i'm working with openpyxl on a .xlsx file which has around 10K products, of which some are "regular items" and some are products that need to be ordered when required. For the project I'm doing I would like to delete all of the rows containing the items that need to be ordered.

I tested this with a small sample size of the actual workbook and did have the code working the way I wanted to. However when I tried this in the actual workbook with 10K rows it seems to be taking forever to delete those rows (it has been running for nearly and hour now).

Here's the code that I used:

wb = openpyxl.load_workbook('prod.xlsx')
sheet = wb.get_sheet_by_name('Sheet1')
def clean_workbook():
    for row in sheet:
        for cell in row:
            if cell.value == 'ordered':

I would like to know is there a faster way of doing this with some tweaks in my code? Or is there a better way to just read just the regular stock from the workbook without deleting the unwanted items?

  • Rather than looping through each of the cells for the row, couldn't you just jump to the column/cell that indicates the status? You'll save a lot of time there. Nov 26, 2020 at 20:52
  • You shouldn't delete rows while looping over them as this will cause problems. Nov 27, 2020 at 9:05

2 Answers 2


Deleting rows in loops can be slow because openpyxl has to update all the cells below the row being deleted. Therefore, you should do this as little as possible. One way is to collect a list of row numbers, check for contiguous groups and then delete using this list from the bottom.

A better approach might be to loop through ws.values and write to a new worksheet filtering out the relevant rows. Copy any other relevant data such as formatting, etc. Then you can delete the original worksheet and rename the new one.

ws1 = wb['My Sheet']
ws2 = wb.create_sheet('My Sheet New')

for row in ws1.values:
    if row[x] == "ordered": # we can assume this is always the same column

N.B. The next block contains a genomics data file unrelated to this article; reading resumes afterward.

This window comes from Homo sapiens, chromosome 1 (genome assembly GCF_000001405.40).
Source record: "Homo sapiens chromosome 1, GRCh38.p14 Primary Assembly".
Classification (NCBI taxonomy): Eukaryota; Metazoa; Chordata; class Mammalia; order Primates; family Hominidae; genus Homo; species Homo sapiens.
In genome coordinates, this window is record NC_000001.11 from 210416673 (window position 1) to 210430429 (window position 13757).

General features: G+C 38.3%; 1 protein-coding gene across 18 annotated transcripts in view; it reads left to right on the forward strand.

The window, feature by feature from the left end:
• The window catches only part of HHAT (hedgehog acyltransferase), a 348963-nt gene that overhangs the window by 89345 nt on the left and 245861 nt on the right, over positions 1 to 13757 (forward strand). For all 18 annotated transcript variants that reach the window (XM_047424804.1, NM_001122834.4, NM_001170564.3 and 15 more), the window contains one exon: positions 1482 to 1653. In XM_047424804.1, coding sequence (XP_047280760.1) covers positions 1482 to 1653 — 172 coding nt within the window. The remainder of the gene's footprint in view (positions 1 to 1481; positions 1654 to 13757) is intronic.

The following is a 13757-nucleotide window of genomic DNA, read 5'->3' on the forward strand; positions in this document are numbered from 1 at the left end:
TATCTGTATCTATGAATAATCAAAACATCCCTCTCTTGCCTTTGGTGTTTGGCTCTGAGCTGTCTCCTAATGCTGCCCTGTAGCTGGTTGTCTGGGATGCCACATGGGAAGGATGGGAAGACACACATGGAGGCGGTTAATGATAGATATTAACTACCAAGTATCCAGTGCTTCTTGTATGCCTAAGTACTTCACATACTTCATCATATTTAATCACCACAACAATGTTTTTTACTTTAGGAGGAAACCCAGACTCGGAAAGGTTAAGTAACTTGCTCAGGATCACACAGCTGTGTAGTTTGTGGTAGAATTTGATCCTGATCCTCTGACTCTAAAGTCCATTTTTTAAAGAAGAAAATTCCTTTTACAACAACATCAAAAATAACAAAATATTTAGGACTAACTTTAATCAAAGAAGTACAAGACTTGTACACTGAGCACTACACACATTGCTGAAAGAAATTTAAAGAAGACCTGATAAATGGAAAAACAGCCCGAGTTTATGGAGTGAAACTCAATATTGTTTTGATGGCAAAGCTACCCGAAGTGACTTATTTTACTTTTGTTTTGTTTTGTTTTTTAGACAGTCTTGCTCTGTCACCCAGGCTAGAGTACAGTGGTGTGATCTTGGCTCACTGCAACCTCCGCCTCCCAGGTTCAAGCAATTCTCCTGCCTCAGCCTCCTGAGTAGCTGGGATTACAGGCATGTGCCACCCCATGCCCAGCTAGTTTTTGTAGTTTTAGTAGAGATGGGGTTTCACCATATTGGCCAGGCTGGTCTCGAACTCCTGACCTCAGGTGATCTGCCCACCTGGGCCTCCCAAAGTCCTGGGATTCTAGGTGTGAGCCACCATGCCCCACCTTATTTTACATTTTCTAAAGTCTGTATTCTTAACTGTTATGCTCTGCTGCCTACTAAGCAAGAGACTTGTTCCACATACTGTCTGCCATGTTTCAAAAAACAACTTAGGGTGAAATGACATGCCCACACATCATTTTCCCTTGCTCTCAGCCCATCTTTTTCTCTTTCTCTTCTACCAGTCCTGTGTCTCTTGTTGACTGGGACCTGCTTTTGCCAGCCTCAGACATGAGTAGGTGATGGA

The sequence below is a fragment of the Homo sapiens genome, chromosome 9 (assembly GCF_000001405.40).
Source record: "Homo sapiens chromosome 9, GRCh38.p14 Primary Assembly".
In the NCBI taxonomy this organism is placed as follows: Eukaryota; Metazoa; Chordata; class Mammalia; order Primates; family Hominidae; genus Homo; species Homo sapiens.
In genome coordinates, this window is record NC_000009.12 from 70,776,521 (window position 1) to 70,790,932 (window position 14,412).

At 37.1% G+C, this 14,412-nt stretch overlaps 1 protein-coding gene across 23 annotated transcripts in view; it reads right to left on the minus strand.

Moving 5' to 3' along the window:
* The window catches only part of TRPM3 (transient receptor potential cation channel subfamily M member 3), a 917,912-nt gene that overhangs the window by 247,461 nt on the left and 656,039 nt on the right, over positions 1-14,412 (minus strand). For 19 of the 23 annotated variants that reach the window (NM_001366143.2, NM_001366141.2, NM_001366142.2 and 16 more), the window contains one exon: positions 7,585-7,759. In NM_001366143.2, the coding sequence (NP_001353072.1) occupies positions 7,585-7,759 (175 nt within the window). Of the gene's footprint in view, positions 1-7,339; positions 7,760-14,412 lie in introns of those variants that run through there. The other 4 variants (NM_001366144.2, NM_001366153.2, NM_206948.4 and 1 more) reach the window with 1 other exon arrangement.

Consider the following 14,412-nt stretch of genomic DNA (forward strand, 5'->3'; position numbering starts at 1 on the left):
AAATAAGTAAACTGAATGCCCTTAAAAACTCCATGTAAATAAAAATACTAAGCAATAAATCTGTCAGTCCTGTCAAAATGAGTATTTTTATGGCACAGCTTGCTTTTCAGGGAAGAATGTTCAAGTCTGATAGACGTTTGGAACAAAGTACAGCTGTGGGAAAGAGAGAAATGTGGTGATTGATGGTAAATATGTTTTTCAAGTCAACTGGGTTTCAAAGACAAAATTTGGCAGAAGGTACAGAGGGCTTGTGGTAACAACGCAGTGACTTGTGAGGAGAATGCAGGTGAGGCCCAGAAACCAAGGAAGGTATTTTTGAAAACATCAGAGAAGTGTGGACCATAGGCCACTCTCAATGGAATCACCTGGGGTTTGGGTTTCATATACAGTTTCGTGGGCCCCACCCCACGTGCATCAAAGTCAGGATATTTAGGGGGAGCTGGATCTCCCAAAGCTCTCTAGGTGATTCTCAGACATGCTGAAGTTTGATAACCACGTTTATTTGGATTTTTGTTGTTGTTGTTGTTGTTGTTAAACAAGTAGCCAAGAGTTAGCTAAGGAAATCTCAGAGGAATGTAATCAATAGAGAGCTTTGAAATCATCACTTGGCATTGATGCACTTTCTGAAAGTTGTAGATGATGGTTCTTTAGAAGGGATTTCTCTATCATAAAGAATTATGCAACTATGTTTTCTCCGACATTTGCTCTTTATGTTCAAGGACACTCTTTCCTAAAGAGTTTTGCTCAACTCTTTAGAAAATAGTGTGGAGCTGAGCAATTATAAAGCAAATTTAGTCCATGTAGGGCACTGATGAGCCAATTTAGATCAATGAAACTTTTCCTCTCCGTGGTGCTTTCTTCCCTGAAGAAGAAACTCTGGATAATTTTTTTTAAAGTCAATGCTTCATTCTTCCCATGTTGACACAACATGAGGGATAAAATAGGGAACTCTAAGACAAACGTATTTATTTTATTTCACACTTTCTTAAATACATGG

del wb["My Sheet"]
ws2.title = "My Sheet"

For more sophisticated filtering you will probably want to load the values into a Pandas dataframe, make the changes and then write to a new sheet.

  • Thanks Charlie, got it working nice and fast with this tip!
    – MikkoBoy
    Nov 27, 2020 at 17:16

You can open with read-only mode, and import all content into a list, then modify in list is always a lot more faster than working in excel. After you modify the list, made a new worksheet and upload your list back to excel. I did this way with my 100k items excel .

  • Yes, but what if there are other worksheets in the file that need preserving. Nov 27, 2020 at 9:06
  • You can still apply the same concept, the different is, you create a new worksheet in current file, and use write-only mode to import list to this worksheet, then the rest of other worksheet can preserve.
    – Kai
    Nov 27, 2020 at 10:24
  • And also, the whole process involve read-only, write-only modes and also create a new worksheet, or delete current one, so you have to open and close excel in separate times. But the whole process is faster as you are dealing a large data set in list.
    – Kai
    Nov 27, 2020 at 10:29
  • Depends a lot on the workbook. Combining read-only and write-only modes will minimise memory use but will lose macros, charts, formatting, etc. Nov 27, 2020 at 16:24
  • yes, you are right, so this way is only for raw data.
    – Kai
    Nov 27, 2020 at 23:18

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